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Abuse of power claims against Lee Jae-myung and his wife grow

Controversy helps widen Yoon Suk-yeol's lead in ongoing race

Lee Jae-myung (right), presidential nominee of the ruling Democratic Party of Korea, and his wife Kim Hye-kyung (left) meet residents of Andong, North Gyeongsang Province, during this year's Lunar New Year holiday earlier this month. (Democratic Party of Korea)
Lee Jae-myung (right), presidential nominee of the ruling Democratic Party of Korea, and his wife Kim Hye-kyung (left) meet residents of Andong, North Gyeongsang Province, during this year's Lunar New Year holiday earlier this month. (Democratic Party of Korea)
Allegations of power abuse surrounding the presidential nominee for the ruling party and his wife continue to grow, with numerous accusations freshly presented since they were first raised on Jan. 28.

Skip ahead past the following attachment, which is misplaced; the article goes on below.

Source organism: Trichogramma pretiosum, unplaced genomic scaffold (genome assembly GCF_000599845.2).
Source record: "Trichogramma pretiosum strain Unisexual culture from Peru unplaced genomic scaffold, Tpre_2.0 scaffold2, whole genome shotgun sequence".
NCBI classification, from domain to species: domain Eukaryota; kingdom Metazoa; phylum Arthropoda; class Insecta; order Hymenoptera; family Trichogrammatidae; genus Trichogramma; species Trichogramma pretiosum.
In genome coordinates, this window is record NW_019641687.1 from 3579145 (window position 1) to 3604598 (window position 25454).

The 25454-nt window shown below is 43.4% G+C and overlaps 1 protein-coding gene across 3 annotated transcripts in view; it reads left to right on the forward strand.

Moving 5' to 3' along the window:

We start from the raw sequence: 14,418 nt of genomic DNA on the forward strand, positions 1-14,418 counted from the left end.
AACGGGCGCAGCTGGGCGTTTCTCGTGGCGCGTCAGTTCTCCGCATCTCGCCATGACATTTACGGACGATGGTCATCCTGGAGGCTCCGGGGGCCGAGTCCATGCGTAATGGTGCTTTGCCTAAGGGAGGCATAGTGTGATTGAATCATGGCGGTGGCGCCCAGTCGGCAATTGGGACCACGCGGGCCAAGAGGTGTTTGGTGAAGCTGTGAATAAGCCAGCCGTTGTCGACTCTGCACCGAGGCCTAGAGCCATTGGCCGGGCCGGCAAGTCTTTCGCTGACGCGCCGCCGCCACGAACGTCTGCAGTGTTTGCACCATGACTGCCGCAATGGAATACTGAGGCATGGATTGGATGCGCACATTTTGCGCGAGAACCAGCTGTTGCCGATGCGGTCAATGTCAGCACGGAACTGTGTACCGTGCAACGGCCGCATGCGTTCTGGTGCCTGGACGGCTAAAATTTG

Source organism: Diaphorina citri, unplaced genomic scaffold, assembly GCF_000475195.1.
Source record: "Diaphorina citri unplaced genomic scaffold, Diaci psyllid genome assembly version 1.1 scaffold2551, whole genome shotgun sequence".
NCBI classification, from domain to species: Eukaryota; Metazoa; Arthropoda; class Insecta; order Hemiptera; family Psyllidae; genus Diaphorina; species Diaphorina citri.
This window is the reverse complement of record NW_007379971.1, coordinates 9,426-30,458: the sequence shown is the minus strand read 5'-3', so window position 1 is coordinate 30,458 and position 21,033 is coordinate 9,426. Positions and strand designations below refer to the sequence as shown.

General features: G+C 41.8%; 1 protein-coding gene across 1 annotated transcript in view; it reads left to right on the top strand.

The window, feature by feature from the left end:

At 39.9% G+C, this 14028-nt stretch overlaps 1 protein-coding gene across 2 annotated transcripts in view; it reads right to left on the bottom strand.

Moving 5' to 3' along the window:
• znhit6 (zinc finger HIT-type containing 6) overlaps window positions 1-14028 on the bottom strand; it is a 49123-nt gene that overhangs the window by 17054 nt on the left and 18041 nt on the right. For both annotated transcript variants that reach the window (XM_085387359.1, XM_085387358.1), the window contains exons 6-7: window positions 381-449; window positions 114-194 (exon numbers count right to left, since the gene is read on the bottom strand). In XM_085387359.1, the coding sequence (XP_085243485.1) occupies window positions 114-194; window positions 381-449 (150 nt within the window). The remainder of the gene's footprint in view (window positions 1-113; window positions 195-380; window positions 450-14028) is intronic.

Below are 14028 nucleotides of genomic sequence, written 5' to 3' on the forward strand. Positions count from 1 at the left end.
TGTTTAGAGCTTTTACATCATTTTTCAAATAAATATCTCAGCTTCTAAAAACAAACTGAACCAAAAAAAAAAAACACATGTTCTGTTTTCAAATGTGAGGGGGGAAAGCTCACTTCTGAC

A new allegation was made Monday that Lee Jae-myung‘s wife Kim Hye-kyung used a Gyeonggi Provincial Government vehicle for personal purposes, attending to private matters and parking it at a resident welfare center near the apartment where Lee and Kim lived.

The two are also suspected of additionally hiring a driver who was paid 1.5 million won ($1,251) a month in cash dispensed from the official subsidies assigned to Lee as the governor. Relevant records were reportedly destroyed as Lee resigned from office to begin his run for presidency in October 2021.

The driver is suspected as the third assistant in the shadows for Lee on top of two official ones provided by the provincial government for its chief.